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Little Turtles Tied to Salmonella Outbreak -- Again

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MedPage Today: Those tiny turtles banned from sale in the U.S. because of their potential to transmit Salmonella are still on pet store shelves and have been linked to disease outbreaks, researchers say.

turtle linked salmonella outbreak

During a 2007 outbreak, youngsters who handled a small turtle were at a 41-fold increased risk of contracting Salmonella, compared with controls (95% CI 6.9 to unbounded), the CDC's Julie R. Harris, PhD, and colleagues reported online in Pediatrics.

"Small turtles continue to be sold and pose a health risk, especially to children," the researchers said. "And many people remain unaware of the link between Salmonella infection and reptile contact."

In 1975, the FDA banned the sale of turtles with a carapace length of less than four inches to reduce turtle-associated Salmonella transmission, especially among young children who love to handle the tiny pets.

Salmonellae are natural intestinal flora for all reptiles, but turtles likely pose a greater hazard for children than other reptiles, the researchers said, since they may be handled differently from pet snakes, lizards, or iguanas.

The authors noted that "the recent development of domestic turtle farms in Asia has placed pressure on the U.S. turtle industry, previously exporting millions of turtles each year to China, to find new markets for turtles."

They cited American Veterinary Medical Association estimates that America's household turtle population doubled from roughly 950,000 in 1996 to almost 2 million in 2006. Market penetration doubled from 0.05% of households to 1% over the same period.

Now, evidence suggests that reptile-transmitted Salmonella outbreaks may be on the rise again.

Public health officials discovered what turned out to be the largest reported outbreak in the U.S. in September 2007, when several patients with Salmonella enterica serotype Paratyphi B var Java infections reported recent turtle exposure.

The researchers ultimately identified a total of 107 infections involving the same Salmonella strain in 34 states between May 2007 and January 2008. The median age of those infected was 7 years, and a third of those infected were hospitalized. For the case-control portion of the study, they compared 25 sick patients with 45 controls.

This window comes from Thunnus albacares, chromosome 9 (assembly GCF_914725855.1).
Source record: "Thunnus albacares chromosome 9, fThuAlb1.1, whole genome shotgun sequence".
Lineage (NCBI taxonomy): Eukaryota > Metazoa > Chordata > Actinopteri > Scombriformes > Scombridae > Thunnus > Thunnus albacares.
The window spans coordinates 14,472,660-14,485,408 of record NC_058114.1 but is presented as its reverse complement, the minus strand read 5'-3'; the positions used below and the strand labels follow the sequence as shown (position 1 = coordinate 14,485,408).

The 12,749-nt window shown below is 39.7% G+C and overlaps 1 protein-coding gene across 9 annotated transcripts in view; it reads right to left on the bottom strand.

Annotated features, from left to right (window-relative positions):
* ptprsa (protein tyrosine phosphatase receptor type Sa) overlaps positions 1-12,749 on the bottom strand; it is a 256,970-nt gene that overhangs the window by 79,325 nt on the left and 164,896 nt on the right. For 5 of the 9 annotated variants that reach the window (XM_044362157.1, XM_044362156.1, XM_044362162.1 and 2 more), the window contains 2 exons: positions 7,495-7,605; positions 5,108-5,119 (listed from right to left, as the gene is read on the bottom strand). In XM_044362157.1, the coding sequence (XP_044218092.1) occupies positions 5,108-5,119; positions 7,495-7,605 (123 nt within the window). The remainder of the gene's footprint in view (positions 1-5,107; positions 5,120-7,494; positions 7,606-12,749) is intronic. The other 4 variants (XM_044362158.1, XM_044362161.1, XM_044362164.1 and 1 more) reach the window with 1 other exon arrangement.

The researchers found that Salmonella infection was associated with exposure to a turtle during the week before illness onset. In fact, 47 of 78 patients interviewed (60%) reported exposure to turtles during that time.

Some 87% of those turtles were under four inches in shell length, classifying them as small turtles under the terms of the ban.

More than a third of them (34%) were purchased in a retail pet store.

In the case-control study, 72% of case patients reported turtle exposure during the week before illness, compared with 4% of controls (OR 40.9, 95% CI 6.9 to unbounded).

Illness was not associated with exposure to other reptiles or to exposure to aquariums containing tropical fish, the researchers said.

They explained that the "appeal of playing with terrarium water from a turtle's habitat, where Salmonella bacteria can amplify greatly," could contribute to increased infection among young children, but they noted that transmission can occur via many other routes, such as kissing or licking the turtle.

In most cases, neither cases or controls were aware of the link between Salmonella and little turtles (only 32% and 28%, respectively, were aware of the danger).

"Although some retail shops may provide information on the risk of Salmonella, in many states there is no legal obligation for them to do so, limiting opportunities for consumer education," the researchers said. They also warned that some pet stores sell turtles under the uninvestigated claim that they are "Salmonella-free."

The researchers said that physicians, particularly pediatricians, "might want to consider providing information to patients about Salmonella and its link to reptiles."

They concluded that despite the ongoing federal ban on small turtle sales in the U.S., "turtles under four inches in carapace length remain available to the public and continue to cause Salmonella infections, particularly in children."

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1 comments so far | Post a comment now
Robin October 19, 2009, 1:48 PM

I’m about 90% that the ban on small turtles was lifted in 2007 by an ammendment on the FDA Revitalization Act. It was added because turtle farmers put pressure on the Reps from LA and at the time I was livid about how stupid it was.


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